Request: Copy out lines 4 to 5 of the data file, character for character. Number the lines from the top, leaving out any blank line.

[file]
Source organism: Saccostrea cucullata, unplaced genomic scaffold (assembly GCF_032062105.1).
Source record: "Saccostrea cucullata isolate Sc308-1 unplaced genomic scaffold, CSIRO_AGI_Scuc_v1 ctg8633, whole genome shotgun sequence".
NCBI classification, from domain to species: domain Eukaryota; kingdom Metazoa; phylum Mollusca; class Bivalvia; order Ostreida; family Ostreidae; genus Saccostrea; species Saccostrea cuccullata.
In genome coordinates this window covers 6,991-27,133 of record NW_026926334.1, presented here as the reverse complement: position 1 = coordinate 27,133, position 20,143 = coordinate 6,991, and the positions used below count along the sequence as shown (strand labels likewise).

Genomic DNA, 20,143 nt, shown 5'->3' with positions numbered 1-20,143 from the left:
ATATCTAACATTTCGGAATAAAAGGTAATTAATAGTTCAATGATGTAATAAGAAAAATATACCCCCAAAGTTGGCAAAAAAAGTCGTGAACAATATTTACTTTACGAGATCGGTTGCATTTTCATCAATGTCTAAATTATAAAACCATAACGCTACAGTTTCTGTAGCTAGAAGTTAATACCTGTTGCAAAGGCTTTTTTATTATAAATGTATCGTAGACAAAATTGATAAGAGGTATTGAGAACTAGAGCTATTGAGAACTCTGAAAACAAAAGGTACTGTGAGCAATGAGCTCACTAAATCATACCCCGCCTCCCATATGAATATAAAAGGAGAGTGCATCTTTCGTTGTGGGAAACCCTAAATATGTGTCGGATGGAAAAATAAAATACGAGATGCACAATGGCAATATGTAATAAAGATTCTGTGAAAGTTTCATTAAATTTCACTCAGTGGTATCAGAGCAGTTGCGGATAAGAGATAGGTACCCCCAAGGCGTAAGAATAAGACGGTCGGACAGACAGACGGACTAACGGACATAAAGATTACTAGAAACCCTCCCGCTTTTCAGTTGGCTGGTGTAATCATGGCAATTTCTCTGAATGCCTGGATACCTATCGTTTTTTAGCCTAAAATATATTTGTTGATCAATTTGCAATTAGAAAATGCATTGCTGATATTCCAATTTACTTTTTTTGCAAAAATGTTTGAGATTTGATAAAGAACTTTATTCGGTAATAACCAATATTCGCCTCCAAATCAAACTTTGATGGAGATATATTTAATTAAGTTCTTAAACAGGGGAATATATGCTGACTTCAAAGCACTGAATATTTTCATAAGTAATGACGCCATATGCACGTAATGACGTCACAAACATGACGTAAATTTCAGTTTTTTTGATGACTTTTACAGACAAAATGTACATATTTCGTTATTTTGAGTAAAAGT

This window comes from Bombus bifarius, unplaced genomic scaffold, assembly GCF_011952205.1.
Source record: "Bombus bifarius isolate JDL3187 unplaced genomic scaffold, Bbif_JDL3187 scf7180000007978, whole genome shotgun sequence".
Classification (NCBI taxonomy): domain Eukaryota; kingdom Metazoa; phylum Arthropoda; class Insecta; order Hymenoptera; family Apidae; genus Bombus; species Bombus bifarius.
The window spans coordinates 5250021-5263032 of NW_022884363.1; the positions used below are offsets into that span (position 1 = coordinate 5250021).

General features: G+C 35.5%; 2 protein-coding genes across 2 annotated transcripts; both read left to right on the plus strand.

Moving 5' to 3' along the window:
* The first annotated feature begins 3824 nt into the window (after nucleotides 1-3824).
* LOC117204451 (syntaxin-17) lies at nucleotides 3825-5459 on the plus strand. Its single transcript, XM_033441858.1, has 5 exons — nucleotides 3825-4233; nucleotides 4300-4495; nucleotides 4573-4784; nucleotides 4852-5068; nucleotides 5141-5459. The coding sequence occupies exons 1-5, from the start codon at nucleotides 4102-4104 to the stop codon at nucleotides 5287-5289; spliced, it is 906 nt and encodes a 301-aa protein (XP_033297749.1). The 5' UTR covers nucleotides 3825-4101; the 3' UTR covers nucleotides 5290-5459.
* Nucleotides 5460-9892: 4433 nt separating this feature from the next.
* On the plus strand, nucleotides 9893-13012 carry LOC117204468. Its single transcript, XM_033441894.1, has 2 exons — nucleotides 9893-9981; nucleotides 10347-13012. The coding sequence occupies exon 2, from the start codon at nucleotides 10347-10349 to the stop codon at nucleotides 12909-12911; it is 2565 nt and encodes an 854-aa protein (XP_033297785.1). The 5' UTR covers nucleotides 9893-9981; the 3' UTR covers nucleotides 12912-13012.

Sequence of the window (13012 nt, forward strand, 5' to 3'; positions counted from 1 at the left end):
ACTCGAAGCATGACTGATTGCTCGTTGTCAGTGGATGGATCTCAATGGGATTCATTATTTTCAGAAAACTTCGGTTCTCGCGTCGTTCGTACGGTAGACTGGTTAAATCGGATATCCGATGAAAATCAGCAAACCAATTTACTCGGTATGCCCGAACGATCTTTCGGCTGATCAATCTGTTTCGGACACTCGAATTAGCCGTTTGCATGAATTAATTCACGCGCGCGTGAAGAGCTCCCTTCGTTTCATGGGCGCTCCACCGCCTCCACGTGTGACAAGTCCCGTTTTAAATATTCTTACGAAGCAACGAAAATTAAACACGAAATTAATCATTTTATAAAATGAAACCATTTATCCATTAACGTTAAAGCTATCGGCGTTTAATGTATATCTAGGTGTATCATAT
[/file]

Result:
In genome coordinates this window covers 6,991-27,133 of record NW_026926334.1, presented here as the reverse complement: position 1 = coordinate 27,133, position 20,143 = coordinate 6,991, and the positions used below count along the sequence as shown (strand labels likewise).

Genomic DNA, 20,143 nt, shown 5'->3' with positions numbered 1-20,143 from the left: